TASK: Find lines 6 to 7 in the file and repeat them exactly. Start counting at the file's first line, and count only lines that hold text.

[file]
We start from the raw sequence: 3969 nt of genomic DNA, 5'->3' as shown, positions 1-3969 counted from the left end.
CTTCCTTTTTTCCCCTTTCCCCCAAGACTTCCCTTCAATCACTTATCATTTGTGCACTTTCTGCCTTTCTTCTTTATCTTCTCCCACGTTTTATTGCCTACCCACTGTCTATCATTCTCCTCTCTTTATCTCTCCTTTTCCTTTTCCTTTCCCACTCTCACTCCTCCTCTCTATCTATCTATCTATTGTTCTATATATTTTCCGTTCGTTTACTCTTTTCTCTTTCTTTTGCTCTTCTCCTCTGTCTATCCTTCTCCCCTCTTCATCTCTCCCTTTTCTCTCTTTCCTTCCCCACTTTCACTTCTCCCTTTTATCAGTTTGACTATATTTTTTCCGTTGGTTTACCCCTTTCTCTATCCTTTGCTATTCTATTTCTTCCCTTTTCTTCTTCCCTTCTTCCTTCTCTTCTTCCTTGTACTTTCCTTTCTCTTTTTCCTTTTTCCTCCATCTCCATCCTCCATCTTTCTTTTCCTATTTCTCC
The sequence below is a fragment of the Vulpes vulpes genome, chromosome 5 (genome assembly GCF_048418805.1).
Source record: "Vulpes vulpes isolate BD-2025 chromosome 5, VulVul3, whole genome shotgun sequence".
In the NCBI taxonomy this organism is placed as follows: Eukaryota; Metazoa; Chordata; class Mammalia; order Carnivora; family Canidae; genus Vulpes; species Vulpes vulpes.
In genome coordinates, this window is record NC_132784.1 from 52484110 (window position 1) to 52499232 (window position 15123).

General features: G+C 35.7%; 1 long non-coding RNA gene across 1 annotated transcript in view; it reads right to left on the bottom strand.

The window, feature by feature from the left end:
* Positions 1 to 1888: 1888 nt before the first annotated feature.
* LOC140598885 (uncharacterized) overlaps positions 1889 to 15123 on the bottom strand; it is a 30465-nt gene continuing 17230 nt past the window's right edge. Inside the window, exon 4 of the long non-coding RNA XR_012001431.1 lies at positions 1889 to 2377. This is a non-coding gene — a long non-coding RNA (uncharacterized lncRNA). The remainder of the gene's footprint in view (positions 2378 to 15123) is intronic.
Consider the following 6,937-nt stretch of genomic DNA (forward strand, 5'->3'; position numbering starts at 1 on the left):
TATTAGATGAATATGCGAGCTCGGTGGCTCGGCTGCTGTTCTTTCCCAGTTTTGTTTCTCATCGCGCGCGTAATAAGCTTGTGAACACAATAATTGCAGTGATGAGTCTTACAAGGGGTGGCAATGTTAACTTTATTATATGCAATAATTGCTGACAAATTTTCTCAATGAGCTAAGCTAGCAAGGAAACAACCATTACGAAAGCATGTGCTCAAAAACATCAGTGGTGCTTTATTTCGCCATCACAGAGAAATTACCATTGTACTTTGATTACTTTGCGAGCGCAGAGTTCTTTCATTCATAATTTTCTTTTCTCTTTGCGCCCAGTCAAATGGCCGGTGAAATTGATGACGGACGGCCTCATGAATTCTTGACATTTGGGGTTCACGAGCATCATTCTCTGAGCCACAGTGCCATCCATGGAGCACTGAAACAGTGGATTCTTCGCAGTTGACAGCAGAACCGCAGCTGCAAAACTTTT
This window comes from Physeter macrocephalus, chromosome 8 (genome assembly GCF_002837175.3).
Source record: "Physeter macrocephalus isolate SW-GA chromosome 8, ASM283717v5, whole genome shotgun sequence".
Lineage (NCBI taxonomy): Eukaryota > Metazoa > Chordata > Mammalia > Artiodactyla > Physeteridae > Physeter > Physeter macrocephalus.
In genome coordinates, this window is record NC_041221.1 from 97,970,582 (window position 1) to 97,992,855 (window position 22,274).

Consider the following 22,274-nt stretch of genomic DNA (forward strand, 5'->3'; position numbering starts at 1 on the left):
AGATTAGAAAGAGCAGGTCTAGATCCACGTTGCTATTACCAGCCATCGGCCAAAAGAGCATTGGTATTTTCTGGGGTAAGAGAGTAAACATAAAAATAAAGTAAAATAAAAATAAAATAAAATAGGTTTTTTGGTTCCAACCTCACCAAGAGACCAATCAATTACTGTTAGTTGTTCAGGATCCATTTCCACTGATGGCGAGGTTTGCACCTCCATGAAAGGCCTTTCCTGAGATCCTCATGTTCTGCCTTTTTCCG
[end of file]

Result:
In genome coordinates, this window is record NC_132784.1 from 52484110 (window position 1) to 52499232 (window position 15123).

General features: G+C 35.7%; 1 long non-coding RNA gene across 1 annotated transcript in view; it reads right to left on the bottom strand.